The amount of funds in your IRA are generally not taxed until you receive distributions from that IRA.
To figure your deduction for IRA contributions, use the worksheets in the instructions for the form you are filing.
For 2008, the most that can be contributed to your traditional IRA generally is the smaller of the following amounts: $5,000 or the amount of your taxable compensation for the year. Taxpayers who are 50 or older can contribute up to $6,000.
Use Form 8880, Credit for Qualified Retirement Savings Contributions, to determine whether you are also eligible for a tax credit.
You cannot deduct an IRA contribution or claim the Credit for Qualified Retirement Saving Contributions on Form 1040EZ; you must use either Form 1040A or Form 1040.
To contribute to a traditional IRA, you must be under age 70 1/2 at the end of the tax year.
You must have taxable compensation, such as wages, salaries, commissions and tips. If you file a joint return, only one of you needs to have compensation.
Refer to IRS Publication 590, Individual Retirement Arrangements, for information on the amounts you will be eligible to contribute to your IRA account.
Both Form 8880 and Publication 590 can be downloaded at IRS.gov or ordered by calling 800-TAX-FORM (800-829-3676).
The Savers Credit, formally known as the Retirement Savings Contributions Credit, applies to individuals with a filing status and income of:
Head of Household with income up to $39,750
Married Filing Jointly, with incomes up to $53,000
To be eligible for the credit you must be at least age 18, not a full-time student, and cannot be claimed as a dependent on another person’s return.
IR-2007-171, Oct. 18, 2007
WASHINGTON — The Internal Revenue Service today announced cost of living adjustments applicable to dollar limitations for pension plans and other items for Tax Year 2008.
Section 415 of the Internal Revenue Code provides for dollar limitations on benefits and contributions under qualified retirement plans. It also requires that the Commissioner annually adjust these limits for cost of living increases.
Many of the pension plan limitations will change for 2008 because the increase in the cost-of-living index met the statutory thresholds that trigger their adjustment. However, for others, the limitation will remain unchanged. For example, the limitation under Section 402(g)(1) on the exclusion for elective deferrals described in Section 402(g)(3) remains unchanged at $15,500. This limitation affects elective deferrals to Section 401(k) plans and to the Federal Government’s Thrift Savings Plan, among other plans.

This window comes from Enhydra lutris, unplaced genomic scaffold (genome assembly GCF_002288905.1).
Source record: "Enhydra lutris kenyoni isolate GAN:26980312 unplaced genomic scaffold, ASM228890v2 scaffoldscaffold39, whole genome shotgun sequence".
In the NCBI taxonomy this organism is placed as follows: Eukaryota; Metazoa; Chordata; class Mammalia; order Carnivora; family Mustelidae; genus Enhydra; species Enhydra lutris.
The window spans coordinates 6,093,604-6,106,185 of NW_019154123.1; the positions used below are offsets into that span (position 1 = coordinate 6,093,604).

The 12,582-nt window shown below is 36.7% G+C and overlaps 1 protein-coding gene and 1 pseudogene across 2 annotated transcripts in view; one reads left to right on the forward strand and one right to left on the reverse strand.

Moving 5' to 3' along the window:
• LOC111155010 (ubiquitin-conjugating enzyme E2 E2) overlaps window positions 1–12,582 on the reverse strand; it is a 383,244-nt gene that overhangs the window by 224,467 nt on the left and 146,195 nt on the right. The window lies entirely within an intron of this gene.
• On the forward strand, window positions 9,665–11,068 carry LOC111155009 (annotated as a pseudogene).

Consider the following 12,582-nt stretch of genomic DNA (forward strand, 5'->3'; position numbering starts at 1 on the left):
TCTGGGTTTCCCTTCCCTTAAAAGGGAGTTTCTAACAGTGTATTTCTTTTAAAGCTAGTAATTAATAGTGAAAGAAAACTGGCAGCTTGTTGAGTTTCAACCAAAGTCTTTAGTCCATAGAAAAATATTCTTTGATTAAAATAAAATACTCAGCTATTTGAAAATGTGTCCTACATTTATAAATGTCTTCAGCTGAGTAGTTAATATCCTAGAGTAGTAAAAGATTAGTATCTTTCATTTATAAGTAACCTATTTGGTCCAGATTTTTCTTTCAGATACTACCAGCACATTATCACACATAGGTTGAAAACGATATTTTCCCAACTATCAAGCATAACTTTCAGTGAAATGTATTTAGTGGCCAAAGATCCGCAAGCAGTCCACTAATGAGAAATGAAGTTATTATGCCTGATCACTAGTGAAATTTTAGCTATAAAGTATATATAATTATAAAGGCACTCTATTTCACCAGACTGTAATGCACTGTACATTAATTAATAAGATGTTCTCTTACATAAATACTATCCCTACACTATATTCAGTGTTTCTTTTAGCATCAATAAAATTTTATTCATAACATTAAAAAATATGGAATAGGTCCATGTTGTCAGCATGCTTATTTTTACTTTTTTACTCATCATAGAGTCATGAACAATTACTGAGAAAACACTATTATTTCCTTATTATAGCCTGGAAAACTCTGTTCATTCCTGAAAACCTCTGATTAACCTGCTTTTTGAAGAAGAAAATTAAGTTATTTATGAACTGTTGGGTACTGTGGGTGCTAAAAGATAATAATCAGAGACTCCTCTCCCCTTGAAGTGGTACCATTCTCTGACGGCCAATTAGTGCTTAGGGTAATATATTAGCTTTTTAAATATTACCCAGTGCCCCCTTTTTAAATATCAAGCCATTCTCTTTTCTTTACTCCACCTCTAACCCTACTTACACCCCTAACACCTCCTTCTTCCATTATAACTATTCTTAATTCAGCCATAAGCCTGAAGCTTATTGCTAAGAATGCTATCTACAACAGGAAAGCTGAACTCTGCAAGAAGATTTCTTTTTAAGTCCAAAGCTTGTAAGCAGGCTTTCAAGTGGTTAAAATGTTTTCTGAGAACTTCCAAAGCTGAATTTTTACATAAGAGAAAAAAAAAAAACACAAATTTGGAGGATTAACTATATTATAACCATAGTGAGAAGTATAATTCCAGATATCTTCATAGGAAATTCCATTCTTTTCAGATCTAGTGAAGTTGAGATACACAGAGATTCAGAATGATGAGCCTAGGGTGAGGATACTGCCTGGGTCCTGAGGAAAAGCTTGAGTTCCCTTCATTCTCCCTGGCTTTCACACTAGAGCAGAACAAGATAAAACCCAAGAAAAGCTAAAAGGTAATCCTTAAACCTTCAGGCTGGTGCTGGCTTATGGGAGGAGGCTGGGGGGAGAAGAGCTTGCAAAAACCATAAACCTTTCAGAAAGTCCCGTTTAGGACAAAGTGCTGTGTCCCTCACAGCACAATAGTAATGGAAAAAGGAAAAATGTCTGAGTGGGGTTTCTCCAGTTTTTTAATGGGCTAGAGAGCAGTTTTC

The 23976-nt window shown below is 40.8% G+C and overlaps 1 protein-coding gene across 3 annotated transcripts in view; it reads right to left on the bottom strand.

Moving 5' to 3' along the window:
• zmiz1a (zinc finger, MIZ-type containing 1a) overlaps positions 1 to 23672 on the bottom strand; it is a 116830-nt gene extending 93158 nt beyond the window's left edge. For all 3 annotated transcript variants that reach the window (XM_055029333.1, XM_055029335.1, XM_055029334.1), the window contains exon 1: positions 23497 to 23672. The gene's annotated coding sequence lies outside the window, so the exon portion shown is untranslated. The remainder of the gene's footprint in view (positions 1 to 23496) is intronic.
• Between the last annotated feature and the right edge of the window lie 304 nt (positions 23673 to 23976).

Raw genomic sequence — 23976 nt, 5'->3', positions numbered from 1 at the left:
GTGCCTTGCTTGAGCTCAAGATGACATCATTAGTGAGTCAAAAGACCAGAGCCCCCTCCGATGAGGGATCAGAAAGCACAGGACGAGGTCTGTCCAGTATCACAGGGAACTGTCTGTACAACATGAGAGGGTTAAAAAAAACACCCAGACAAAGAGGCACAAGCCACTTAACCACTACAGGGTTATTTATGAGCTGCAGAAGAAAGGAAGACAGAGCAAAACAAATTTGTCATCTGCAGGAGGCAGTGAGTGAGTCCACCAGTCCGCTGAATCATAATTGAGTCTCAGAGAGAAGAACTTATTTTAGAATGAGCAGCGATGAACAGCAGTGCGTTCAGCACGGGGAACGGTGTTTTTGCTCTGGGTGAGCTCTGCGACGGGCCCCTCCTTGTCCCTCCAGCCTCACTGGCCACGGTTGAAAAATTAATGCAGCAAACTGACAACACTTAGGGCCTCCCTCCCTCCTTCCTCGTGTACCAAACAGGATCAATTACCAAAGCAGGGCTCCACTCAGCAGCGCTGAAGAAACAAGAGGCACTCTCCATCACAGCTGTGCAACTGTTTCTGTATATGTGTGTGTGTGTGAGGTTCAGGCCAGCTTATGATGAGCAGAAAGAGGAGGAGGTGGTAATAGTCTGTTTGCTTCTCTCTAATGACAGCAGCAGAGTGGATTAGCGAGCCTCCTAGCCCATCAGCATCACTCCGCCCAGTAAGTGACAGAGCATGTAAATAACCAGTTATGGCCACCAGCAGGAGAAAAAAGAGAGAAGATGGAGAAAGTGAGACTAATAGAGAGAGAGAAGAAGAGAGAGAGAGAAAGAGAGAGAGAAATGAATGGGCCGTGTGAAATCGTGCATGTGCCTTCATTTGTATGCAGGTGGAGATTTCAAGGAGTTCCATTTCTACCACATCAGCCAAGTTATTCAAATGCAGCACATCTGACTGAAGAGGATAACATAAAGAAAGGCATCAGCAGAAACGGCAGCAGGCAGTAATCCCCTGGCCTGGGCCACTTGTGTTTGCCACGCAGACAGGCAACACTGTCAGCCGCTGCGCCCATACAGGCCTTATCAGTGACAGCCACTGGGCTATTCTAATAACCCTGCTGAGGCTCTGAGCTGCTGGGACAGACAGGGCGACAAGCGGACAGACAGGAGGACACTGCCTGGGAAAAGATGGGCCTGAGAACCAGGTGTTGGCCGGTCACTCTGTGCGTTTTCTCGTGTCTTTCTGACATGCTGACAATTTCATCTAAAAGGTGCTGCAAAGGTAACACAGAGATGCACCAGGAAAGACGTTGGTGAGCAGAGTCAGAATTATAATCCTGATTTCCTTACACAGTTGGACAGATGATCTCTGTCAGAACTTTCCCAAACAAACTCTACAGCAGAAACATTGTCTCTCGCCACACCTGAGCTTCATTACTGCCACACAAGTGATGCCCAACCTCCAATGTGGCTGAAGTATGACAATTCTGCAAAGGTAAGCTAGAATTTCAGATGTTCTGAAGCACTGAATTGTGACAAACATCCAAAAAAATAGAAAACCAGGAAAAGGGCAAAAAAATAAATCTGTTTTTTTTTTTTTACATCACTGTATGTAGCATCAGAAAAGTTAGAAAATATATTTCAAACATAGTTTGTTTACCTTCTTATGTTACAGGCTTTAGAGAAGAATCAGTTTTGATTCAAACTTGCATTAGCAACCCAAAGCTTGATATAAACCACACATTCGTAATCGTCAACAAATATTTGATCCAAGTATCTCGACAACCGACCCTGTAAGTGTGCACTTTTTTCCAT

Effective January 1, 2008, the limitation on the annual benefit under a defined benefit plan under Section 415(b)(1)(A) is increased from $180,000 to $185,000. For participants who separated from service before January 1, 2008, the limitation for defined benefit plans under Section 415(b)(1)(B) is computed by multiplying the participant’s compensation limitation, as adjusted through 2007, by 1.0236.
The limitation for defined contribution plans under Section 415(c)(1)(A) is increased from $45,000 to $46,000.
The Code provides that various other dollar amounts are to be adjusted at the same time and in the same manner as the dollar limitation of Section 415(b)(1)(A). These dollar amounts and the adjusted amounts are as follows:
The limitation under Section 402(g)(1) on the exclusion for elective deferrals described in Section 402(g)(3) remains unchanged at $15,500.
The annual compensation limit under Sections 401(a)(17), 404(l), 408(k)(3)(C), and 408(k)(6)(D)(ii) is increased from $225,000 to $230,000.
The dollar limitation under Section 416(i)(1)(A)(i) concerning the definition of key employee in a top-heavy plan is increased from $145,000 to $150,000.
The dollar amount under Section 409(o)(1)(C)(ii) for determining the maximum account balance in an employee stock ownership plan subject to a 5 year distribution period is increased from $915,000 to $935,000, while the dollar amount used to determine the lengthening of the 5 year distribution period is increased from $180,000 to $185,000.